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Edward A. G. Cooke, J. Kevin O'Regan; Size-manipulation of the body-schema using the rubber hand illusion. Journal of Vision 2006;6(6):862. doi: 10.1167/6.6.862.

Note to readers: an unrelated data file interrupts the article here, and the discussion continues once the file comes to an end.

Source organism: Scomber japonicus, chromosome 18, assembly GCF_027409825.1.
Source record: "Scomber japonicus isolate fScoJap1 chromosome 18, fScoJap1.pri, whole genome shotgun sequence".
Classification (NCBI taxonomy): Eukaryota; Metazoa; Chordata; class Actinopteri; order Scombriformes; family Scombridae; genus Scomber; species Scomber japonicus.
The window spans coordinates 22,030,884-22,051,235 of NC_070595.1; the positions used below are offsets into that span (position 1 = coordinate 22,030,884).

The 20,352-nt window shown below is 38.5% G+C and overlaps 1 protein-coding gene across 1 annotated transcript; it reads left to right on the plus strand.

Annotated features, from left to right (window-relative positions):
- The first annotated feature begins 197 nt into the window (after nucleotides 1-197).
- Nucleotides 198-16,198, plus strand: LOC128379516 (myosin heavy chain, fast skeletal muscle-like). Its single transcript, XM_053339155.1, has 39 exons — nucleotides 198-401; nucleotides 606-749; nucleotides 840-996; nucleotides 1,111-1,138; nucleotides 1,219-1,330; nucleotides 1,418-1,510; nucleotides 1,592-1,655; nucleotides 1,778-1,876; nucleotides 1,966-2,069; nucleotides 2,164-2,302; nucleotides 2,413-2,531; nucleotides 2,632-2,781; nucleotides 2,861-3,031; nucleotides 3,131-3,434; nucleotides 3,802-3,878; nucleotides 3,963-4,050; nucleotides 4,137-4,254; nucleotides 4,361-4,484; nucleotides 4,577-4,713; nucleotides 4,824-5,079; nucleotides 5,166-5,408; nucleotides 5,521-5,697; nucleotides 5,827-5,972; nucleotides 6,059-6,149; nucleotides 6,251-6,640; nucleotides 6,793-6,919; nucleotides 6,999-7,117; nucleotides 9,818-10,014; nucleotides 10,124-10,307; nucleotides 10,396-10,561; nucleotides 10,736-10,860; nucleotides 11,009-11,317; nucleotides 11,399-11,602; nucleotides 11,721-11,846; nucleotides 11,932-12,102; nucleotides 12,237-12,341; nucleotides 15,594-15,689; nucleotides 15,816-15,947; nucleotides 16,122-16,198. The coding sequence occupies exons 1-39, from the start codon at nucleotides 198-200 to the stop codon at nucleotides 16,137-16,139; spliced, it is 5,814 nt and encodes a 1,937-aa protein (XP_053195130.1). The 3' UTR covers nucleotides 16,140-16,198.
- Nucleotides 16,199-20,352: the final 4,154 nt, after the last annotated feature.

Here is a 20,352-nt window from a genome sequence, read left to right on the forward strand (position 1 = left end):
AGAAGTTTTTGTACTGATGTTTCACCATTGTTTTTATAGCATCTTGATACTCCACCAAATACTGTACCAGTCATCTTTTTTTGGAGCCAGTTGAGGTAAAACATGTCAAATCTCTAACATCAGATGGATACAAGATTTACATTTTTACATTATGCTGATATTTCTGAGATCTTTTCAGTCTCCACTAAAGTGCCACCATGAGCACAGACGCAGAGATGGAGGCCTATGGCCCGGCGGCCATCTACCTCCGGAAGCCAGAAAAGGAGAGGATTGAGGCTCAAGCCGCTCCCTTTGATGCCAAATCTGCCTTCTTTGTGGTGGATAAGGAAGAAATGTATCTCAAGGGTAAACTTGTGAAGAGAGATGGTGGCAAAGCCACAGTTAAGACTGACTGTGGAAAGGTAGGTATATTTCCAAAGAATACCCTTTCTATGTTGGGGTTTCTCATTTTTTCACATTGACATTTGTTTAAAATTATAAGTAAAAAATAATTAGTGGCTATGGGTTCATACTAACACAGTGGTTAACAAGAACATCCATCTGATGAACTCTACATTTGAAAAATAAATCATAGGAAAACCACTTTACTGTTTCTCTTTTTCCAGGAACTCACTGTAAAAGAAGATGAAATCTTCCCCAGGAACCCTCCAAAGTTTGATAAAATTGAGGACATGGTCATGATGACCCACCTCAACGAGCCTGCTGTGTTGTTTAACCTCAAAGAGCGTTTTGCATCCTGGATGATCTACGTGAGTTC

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In this study, we use the paradigm of the Rubber Hand Illusion (RHI) to investigate the representation of size in the body-schema. In RHI manipulations, a visually presented rubber hand is stroked in synchrony with the hidden hand of the participant to create a visuo-tactile ‘conflict’ that results, through the dominance of vision, in the illusion that the tactile sensations stem from the visually specified but inanimate rubber hand. In this experiment, we varied the size of the rubber hands in this procedure, employing a large or a small hand, according to the condition. After three minutes of synchronous or (control) asynchronous stroking to the real and rubber hands, we had participants estimate real hand size using a template-matching task or we had them make a reach-and-pincer movement to a pair of dots. From data due to 20 consecutively recruited healthy volunteers who each sat all conditions, we found that synchronous stimulation to both the small and large hands resulted in significantly different hand-size estimation to that after asynchronous stimulation: in the big-hand condition participants overestimated hand-size and in the small-hand condition participants underestimated hand-size. We found just in the big-hand condition that participants' pincering behaviour was modified: participants who had viewed a big hand being synchronously stimulated made significantly smaller pincer-movements than those in the equivalent control condition. We discuss the implications of these results for the representation of body-size and its relationship to the representation of peripersonal space.
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